One more thing to mention about building strength at home is the use of resistance bands. With a couple of different bands, there’s so much you can do! Better yet, they’re so light and take up no space at all. However, tor maximum effectiveness, it is advised that you incorporate weight training into your routine, rather than relying resistance bands or bodyweight
Loss of bone density and muscle mass are also natural effects of ageing in general, not just menopause. We cover it in our post on modifying exercise for age, which is full of valuable insights into how to make the most of exercise at each stage of life!
Alleviating risk of cardiovascular disease with exercise during menopause
Estrogen not only keeps are bones and muscles storng, it also helps your body maintain healthy levels of cholesterol. So, menopause puts you at a higher risk of high cholesterol. High cholesterol increases your risk of heart and circulatory problems because it causes fatty deposits to collect inside the walls of blood vessels, increasing blood pressure and in turn, the risk of heart attacks and stroke. Something else worth noting here is that heart palpitations as a result of menopause, which can occur especially during hot flashes, are usually harmless!
To counter this, introduce cardiovascular exercise into your fitness routine. Bupa UK recommends at least 150 minutes of moderate-intensity aerobic activity per week for menopausal women. This will improve the efficiency of your heart pumping blood around your body, and prevent clots.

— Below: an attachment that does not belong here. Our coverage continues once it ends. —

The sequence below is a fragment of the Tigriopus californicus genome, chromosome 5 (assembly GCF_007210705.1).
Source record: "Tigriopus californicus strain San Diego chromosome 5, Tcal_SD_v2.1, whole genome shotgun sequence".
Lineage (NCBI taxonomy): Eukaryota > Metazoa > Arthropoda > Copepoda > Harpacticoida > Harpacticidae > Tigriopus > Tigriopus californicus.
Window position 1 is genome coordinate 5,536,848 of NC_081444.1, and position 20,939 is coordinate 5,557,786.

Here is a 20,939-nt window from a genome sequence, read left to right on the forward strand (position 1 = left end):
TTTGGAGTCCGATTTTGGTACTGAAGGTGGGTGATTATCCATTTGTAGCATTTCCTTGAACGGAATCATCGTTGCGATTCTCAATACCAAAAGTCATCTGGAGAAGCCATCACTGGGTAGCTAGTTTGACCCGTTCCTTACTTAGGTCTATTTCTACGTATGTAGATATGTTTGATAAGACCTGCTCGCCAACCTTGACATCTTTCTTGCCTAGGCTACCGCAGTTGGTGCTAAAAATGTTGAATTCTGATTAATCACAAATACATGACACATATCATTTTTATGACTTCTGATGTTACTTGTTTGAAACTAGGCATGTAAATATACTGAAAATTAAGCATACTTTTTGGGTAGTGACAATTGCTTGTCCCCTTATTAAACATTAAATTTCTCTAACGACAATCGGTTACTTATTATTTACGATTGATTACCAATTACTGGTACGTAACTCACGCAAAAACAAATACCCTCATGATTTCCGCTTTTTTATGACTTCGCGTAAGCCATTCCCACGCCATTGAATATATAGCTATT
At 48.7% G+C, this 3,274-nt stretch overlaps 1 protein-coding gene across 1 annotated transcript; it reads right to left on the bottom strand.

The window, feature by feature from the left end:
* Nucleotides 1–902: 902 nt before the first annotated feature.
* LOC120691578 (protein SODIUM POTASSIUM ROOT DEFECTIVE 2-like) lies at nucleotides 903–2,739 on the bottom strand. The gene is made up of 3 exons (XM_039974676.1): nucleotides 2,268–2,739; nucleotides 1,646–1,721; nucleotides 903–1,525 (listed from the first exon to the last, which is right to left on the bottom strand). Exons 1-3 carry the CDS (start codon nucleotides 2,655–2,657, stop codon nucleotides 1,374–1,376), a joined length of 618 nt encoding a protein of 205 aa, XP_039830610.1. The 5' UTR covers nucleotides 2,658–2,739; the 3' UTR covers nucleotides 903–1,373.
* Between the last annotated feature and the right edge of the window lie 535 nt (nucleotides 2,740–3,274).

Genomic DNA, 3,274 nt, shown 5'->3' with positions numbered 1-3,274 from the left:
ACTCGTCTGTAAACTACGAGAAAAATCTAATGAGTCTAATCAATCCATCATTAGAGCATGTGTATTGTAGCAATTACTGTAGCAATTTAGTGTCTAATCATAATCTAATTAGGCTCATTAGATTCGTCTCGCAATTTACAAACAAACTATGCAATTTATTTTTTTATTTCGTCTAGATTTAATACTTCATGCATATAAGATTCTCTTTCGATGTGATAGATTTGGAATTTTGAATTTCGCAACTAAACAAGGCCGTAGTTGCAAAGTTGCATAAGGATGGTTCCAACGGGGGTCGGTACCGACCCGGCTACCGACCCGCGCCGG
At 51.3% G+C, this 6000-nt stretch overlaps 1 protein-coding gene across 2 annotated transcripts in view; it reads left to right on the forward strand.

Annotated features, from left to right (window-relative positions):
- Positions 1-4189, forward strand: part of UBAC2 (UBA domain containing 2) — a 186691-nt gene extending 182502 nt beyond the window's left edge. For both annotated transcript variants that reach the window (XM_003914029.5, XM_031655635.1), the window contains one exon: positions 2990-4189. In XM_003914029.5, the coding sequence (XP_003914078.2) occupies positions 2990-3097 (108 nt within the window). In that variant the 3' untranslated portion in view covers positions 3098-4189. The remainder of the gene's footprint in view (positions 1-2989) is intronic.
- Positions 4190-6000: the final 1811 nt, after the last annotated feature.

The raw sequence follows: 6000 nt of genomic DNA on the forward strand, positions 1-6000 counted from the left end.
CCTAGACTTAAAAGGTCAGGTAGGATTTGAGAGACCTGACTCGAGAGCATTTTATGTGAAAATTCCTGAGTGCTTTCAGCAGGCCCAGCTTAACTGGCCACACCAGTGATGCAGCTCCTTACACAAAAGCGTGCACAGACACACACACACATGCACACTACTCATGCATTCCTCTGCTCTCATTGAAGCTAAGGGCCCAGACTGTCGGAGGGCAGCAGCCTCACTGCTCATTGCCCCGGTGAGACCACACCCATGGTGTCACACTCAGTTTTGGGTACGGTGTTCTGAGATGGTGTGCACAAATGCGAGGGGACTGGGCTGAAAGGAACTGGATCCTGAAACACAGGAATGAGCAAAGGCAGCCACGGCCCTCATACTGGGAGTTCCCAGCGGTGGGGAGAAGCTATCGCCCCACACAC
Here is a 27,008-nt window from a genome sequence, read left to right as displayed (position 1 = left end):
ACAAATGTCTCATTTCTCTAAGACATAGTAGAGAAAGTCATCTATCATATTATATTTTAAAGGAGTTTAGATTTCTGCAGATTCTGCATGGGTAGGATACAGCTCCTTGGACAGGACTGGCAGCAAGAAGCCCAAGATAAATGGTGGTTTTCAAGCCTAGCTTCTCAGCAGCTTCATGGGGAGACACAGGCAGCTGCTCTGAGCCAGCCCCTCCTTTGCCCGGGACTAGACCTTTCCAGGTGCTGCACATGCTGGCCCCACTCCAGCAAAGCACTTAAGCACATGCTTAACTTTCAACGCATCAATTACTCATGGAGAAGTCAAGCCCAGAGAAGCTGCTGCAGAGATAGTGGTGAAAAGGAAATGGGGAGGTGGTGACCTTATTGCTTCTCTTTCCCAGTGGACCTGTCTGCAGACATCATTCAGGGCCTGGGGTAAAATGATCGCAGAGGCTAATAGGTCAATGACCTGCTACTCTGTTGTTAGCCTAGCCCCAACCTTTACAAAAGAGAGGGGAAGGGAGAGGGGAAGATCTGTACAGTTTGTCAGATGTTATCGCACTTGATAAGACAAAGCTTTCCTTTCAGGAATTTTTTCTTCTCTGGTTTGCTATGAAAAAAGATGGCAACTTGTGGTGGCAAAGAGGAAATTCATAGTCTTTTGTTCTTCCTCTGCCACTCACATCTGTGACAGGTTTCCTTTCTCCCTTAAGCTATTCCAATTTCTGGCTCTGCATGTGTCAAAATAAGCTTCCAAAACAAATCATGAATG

If this is your thing, you can opt for high-impact workouts such as HIIT and running, however, to minimise impact on your joints, consider low-impact workouts like walking, swimming, cycling, and using elliptical machines. You can still incorporate high-intensity exercises but with care and with adequate recovery periods.
Maintaining flexibility with exercise during menopause
Estrogen plays an important role in keeping your joints lubricated, so during menopause it is normal to experience joint stiffness. Gosh, estrogen does SO MUCH, doesn’t it?!
As is the case in all stages of life, stretching regularly is SO important. Stretching keeps muscles healthy, releases physical tension, relaxes you, and directly impacts how your muscles heal after a workout.
General mobility work is something you can incorporate into any of your workouts. Mobility exercises include moving from a frog pose into a deep squat, a child’s post into a downward dog, and hip circles. Yoga, pilates and Tai Chi are other great ways to maintain a mobile, fit body. You can find out more about how yoga can help alleviate stiff joints during menopause here.